Published online by Cambridge University Press: 05 June 2012
Connecting Race and Gender to Intellectual Property Law
Intellectual property (IP) rights have a tremendous impact on the production, control, and direction of culture and identity in American society. The dominant players in the entertainment and advertising industries seek to control wealth and to profit from the ability to influence the direction of culture and identity in American society; for example, institutional copyright holders are concerned with maintaining the status quo that favors their interests over those who have been historically disenfranchised and oppressed by the unauthorized and uncompensated exploitation of their personas and identities. These dominant players, the “haves,” continue to benefit from the head start they achieved as a result of their white privilege that afforded them the ability to serve as the architects of the current intellectual property law regime favoring print, broadcast, and digital media interests.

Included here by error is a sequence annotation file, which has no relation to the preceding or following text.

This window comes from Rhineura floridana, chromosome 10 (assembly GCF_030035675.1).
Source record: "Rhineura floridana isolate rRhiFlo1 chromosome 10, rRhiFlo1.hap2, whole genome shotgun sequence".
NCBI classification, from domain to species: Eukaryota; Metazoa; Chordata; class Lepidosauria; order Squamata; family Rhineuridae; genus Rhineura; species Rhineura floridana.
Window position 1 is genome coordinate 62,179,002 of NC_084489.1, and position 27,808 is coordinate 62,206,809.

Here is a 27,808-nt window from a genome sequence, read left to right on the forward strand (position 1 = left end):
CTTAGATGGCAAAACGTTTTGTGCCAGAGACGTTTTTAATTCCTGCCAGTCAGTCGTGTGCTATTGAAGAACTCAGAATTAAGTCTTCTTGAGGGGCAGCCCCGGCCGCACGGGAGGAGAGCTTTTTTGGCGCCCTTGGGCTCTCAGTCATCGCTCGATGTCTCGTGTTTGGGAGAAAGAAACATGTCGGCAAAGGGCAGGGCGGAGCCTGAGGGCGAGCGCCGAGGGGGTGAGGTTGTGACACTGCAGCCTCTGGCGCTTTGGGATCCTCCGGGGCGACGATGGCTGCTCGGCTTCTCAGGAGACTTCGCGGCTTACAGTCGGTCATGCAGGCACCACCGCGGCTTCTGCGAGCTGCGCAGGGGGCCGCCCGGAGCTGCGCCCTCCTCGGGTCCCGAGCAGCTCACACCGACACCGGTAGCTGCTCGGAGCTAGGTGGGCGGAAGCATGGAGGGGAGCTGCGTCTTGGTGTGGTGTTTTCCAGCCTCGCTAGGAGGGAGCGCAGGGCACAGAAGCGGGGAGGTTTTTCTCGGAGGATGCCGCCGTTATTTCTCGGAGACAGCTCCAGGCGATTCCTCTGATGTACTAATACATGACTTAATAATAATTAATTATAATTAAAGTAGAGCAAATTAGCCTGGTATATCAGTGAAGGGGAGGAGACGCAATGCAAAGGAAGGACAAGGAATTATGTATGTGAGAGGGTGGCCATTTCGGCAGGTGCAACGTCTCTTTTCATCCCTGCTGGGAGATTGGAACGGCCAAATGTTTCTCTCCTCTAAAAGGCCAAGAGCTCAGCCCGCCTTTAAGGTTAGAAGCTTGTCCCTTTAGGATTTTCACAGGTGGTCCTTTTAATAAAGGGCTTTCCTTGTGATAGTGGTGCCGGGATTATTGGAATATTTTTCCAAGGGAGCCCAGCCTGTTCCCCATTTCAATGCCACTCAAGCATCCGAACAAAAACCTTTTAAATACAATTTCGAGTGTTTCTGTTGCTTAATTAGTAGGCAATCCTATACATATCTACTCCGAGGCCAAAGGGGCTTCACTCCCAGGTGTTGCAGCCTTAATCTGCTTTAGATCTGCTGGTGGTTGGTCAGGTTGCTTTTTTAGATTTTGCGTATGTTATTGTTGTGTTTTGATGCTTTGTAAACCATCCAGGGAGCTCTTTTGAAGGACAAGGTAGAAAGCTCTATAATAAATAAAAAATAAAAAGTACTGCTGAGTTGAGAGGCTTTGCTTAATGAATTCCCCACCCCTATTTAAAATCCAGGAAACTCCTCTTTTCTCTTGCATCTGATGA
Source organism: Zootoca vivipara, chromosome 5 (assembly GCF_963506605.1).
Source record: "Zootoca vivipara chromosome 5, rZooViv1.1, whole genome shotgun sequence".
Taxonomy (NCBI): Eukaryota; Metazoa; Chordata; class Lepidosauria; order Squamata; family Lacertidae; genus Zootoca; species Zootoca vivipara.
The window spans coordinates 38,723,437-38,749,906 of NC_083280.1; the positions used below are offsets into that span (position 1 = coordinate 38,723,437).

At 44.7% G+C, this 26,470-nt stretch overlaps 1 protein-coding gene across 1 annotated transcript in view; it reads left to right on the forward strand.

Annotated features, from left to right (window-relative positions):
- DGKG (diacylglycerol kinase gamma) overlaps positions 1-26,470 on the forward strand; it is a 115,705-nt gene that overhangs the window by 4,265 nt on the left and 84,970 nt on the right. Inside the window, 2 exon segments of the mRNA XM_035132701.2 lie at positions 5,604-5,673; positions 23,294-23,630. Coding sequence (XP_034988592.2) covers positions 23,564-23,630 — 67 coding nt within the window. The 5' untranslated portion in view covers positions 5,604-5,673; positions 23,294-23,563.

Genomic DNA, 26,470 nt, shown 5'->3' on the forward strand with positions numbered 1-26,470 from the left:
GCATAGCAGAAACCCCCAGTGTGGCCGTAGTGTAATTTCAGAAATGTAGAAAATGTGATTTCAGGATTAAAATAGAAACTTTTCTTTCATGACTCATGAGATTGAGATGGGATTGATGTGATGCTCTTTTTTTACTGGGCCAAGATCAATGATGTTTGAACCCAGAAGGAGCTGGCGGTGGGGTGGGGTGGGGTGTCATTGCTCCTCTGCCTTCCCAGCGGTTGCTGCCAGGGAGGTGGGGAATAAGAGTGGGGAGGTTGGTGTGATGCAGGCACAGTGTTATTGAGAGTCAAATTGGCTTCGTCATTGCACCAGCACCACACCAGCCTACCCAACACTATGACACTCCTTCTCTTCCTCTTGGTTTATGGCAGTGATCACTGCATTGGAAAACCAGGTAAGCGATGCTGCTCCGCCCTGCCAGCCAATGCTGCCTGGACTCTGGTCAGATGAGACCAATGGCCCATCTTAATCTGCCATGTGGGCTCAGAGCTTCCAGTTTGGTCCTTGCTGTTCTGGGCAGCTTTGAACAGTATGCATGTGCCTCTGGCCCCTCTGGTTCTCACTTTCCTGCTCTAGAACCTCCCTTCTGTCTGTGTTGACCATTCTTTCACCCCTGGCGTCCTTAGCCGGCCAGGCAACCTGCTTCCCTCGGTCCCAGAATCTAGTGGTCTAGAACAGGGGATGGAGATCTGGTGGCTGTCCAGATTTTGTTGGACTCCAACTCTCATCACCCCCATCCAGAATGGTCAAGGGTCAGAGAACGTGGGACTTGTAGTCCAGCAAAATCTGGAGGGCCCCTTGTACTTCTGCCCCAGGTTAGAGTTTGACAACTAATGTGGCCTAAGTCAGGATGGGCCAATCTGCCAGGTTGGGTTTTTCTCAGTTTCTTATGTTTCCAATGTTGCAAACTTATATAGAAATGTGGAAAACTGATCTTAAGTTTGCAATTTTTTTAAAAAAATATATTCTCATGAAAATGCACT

No longer is overt racism or sexism necessary to maintain the status quo in favor of institutional copyright holders; instead, two of the more pernicious influences on directing outcomes in intellectual property law cases are, first and foremost, the belief that American copyright law is superior to publicity rights law and, second, the unconscious deployment of highly subjective beliefs and stereotypes by decision-makers who are required to settle disputes between institutional copyright holders and disenfranchised publicity rights holders, many of whom are African American and women. These well-meaning decision-makers, practitioners, and even scholarly commentators are convinced that intellectual property law is immune from implicit race and gender bias. In an attempt to respond to the cacophonous claims that intellectual property protection and enforcement regimes in America are race neutral, this chapter presents the theory that implicit bias is present and operating in the intellectual property law sphere generally and in the right of publicity sector specifically. Understanding how implicit bias functions in intellectual property domains will allow us to address to what extent intellectual property law and its application can respond to the reality of implicit bias and then to accept the challenge of taking steps to address what forms of distributive justice are appropriate for rights holders whose social and economic interests have been marginalized, disenfranchised, and subordinated by unconscious biases permeating this sphere of law.